Questions of practicality aside, Another good reason to practice garden meditation is that by slowly moving through, or standing in your garden, you get to witness wondrous small events that too often go unnoticed. I can recall several occasions recently when I was joined by iridescent hummingbirds as I admired a twining stand of native Coral Honeysuckle. My stillness as I looked at the blooms rewarded me with a prolonged visit with these exquisite birds who were likewise attracted by the flowers. And, if I hadnít been idling in my garden on day last spring, I would never have noticed a long silken strand of praying mantis nymphs as they descended from their egg case down onto the floor of my garden.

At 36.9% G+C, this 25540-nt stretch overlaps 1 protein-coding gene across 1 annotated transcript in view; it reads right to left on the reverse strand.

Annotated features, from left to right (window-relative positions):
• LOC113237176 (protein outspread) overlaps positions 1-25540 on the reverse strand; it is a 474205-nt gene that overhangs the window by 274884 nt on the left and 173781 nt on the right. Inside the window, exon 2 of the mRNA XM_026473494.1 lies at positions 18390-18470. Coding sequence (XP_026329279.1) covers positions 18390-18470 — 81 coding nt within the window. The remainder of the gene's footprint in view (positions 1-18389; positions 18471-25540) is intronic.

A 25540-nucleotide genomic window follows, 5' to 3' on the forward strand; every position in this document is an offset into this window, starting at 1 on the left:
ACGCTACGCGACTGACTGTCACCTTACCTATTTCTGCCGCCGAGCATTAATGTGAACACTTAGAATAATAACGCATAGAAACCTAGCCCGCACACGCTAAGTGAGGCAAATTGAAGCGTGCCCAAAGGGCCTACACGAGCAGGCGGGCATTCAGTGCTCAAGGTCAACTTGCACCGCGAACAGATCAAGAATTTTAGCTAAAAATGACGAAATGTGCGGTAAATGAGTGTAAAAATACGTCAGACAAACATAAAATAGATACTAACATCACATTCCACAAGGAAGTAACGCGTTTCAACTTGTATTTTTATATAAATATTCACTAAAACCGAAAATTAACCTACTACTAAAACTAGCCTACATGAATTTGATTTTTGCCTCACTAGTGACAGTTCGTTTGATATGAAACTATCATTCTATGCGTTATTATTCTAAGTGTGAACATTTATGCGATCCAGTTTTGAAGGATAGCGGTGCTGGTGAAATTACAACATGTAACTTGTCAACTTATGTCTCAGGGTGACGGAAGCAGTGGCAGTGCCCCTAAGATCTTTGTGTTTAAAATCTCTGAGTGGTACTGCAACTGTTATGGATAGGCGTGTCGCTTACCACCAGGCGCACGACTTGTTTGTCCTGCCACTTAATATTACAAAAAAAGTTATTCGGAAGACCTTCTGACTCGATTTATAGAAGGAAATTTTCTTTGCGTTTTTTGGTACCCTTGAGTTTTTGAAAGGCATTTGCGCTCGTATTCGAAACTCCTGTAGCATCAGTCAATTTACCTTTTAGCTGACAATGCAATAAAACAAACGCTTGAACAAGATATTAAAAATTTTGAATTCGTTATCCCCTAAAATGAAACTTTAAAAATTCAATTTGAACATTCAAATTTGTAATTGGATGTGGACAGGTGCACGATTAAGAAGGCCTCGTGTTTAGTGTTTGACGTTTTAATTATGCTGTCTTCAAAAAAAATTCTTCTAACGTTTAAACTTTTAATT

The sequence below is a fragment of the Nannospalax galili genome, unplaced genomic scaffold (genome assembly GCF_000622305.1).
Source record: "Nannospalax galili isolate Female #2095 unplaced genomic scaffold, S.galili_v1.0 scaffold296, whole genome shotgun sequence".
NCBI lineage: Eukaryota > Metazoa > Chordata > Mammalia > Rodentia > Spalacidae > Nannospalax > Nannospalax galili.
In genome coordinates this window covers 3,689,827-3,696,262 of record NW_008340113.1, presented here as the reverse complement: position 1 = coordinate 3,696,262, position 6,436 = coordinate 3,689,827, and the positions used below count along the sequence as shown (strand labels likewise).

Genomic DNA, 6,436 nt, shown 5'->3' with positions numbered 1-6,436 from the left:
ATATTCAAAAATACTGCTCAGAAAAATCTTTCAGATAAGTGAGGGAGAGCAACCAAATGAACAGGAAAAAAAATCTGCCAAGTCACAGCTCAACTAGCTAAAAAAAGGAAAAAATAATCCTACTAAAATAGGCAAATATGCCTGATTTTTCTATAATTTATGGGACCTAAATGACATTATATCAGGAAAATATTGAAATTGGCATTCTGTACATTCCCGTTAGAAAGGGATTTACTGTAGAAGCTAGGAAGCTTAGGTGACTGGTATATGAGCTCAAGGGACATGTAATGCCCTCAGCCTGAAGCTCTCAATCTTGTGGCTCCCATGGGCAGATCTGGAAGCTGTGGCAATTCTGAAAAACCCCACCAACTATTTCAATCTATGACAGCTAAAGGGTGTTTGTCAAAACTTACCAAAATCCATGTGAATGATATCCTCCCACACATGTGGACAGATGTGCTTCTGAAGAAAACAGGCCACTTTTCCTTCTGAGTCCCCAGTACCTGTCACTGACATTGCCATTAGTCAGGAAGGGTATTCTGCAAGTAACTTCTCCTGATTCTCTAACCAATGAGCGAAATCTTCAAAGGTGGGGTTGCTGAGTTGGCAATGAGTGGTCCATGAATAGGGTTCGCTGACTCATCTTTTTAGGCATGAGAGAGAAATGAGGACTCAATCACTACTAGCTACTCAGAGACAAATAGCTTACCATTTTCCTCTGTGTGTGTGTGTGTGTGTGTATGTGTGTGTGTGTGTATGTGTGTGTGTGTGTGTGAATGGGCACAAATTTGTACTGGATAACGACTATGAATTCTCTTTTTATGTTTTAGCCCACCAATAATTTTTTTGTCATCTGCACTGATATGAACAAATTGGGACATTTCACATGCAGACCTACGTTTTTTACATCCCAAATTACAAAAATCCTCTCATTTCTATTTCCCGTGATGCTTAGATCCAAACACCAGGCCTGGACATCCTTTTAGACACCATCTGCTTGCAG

There are countless small connections and observations that enrich your understanding of the garden when it becomes a source of meditation. One of the most important connections that I have made is not between plant and animal, or soil and stem, but rather, between one person and another. Like most American males who are so uptight about their masculine and practical images that they are barely able to admit to their admiration of a flower, I have sometimes found it extremely difficult to communicate my love and respect for my father. In the past, the differences between us often seemed insurmountable. Youthful rebellion, generational differences, and an inability to speak from the heart created wide gulfs. But slowly, over the years, these differences have fallen away and we have discovered common ground. Our shared love for the garden is just one of a thousand small connections that bind father and son. This particular bond was not a grand discovery- no lightning bolt from the blue. Itís not the kind of thing that makes me want to twist and shout, but every once in a while it does send shivers down my spine. For now, I realize that when I visit the garden two shadows are cast on the ground.